The bolts around the back end perform a similar task in that they keep the body from being able to pull away from the floor sideways. They also perform another important task, especially along the back end. They help transfer structural strength from the floor plywood to the outer edges of the body to help prevent frame sag in the back. If the bolts were tightened down on the floor you may not be able to get the plywood to slip past them very well. I think it would be a bad idea to notch around the bolts at least for the sideways support issue. It would also be desirable to have the bolts tight against the plywood for best vertical support. It would be easiest to be able to put in new bolts by accessing the tops of the old and new ones behind the inner skin. You might be able to just detach the lower part of the inner skin enough to roll it back for access without removing it entirely. Since you can see where the bolts are from where you dug out the plywood you might also consider cutting notches in the lower edge of the inner skin for access with a wrench and covering them over later with some sort of base trim. You might also be able to use some sort of expansion bolt installed from entirely underneath the area.

I hope this helps. Please feel free to post ifany other questions you might have. I, for one, have received a lot of help from these forums.

Malcolm
__________________

__________________
malconium is offline   Reply With Quote
Old 07-27-2004, 09:36 AM   #45
3 Rivet Member
 
2005 31' Classic
Gretna , Nebraska
Join Date: Sep 2003
Posts: 140
Thanks for the advice. I figured it may not be a good idea to avoid those fasteners. Opening the inner skin is not that difficult. Maybe a little tougher on the curved surfaces - will see.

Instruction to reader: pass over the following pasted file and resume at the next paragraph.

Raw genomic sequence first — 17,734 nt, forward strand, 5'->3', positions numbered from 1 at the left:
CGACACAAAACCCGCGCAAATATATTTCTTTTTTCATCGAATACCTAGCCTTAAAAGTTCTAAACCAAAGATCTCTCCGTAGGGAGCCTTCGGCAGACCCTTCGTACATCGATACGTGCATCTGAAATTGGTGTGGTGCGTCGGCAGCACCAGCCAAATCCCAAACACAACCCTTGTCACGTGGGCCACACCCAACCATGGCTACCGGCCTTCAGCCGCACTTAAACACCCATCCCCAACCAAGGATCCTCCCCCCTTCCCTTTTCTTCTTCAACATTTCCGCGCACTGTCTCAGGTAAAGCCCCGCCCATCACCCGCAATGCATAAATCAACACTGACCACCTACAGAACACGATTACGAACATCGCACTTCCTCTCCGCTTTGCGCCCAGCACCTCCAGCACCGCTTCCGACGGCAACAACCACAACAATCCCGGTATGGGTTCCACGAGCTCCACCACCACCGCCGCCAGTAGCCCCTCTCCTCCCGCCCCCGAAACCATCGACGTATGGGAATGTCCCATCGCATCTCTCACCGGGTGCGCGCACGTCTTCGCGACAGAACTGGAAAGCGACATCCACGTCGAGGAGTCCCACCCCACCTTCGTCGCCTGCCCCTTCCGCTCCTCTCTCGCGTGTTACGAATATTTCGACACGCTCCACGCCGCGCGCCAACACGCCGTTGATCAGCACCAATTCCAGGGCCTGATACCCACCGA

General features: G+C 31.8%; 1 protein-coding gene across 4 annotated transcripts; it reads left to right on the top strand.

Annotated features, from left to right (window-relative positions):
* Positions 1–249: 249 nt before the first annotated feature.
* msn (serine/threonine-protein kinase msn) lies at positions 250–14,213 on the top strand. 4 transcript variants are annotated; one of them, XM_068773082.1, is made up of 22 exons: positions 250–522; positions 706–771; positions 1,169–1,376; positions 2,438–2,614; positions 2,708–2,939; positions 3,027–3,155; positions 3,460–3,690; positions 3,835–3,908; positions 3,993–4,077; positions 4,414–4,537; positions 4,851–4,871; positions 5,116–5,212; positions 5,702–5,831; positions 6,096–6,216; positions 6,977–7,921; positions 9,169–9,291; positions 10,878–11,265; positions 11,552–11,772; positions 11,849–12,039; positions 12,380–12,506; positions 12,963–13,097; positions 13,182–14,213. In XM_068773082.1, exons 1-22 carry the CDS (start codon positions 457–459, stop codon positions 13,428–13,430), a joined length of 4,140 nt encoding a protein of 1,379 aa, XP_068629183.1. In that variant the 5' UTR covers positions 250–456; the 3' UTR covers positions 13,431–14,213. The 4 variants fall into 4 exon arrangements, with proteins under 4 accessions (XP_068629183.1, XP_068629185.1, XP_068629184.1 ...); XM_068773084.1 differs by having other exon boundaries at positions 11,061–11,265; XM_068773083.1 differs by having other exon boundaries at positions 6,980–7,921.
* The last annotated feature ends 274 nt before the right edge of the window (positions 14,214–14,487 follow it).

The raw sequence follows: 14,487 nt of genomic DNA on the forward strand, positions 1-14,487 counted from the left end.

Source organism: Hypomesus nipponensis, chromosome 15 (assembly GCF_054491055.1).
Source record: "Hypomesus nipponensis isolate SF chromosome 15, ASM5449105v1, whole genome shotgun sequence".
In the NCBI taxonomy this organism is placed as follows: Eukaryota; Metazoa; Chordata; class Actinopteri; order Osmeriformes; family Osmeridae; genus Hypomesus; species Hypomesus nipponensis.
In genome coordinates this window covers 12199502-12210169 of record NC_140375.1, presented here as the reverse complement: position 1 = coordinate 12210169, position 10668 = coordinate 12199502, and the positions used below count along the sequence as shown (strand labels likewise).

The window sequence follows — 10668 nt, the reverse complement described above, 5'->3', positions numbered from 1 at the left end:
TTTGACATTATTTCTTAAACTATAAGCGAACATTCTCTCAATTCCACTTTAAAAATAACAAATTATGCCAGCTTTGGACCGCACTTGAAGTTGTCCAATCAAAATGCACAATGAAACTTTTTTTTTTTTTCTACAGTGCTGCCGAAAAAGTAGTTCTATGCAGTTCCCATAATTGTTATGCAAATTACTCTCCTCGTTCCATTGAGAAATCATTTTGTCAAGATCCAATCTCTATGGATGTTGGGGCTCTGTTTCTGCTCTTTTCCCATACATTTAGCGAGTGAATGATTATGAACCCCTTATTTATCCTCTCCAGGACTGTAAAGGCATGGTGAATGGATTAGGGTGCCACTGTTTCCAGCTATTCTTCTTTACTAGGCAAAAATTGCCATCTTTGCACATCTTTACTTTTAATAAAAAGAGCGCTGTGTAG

Do you like the methods where the board is placed along the outer channel and flooring spliced to it? That looks like a good approach for fitting things tightly with not too much grief. Easier than trying to wangle a whole sheet of plywood into a groove on 3 sides.

Dwight
__________________
16595 is offline   Reply With Quote
Old 07-27-2004, 12:35 PM   #46
Rivet Master
 
1973 31' Sovereign
Portland , Oregon
Join Date: May 2004
Posts: 1,245
Images: 22
Board around the edges...

Dwight,

I still like the idea of putting board around the edges and splicing to it. I ended up not using the approach even though I suggested it myself. I was very close to doing so but decided not to at the last minute. I still think the approach has merit - especially if someone wants to do the whole floor without removing the belly pan. I ended up removing about 1/2 of my belly pan.

Moving the sheets around is not actually too bad. The most important thing to do I think is to make sure that the c-channel is clear of all screws and bolts and that it has not been crushed. I had a couple of places where the bottom flange of the c-channel was bent up a bit and conflicted with the edge of the plywood. These areas were in the part of the floor where I put the bracing in after having removed the floor instead of before. Pretty much everywhere I had put the bracing in before taking out the floor did not have this problem because the bracing did hold the channel up and in so it could not crush. You could shave a bit of a bevel on the edge of the plywood to ease the fit if you want. I didn't and I was able to install 5 of the 7 sheets all by myself.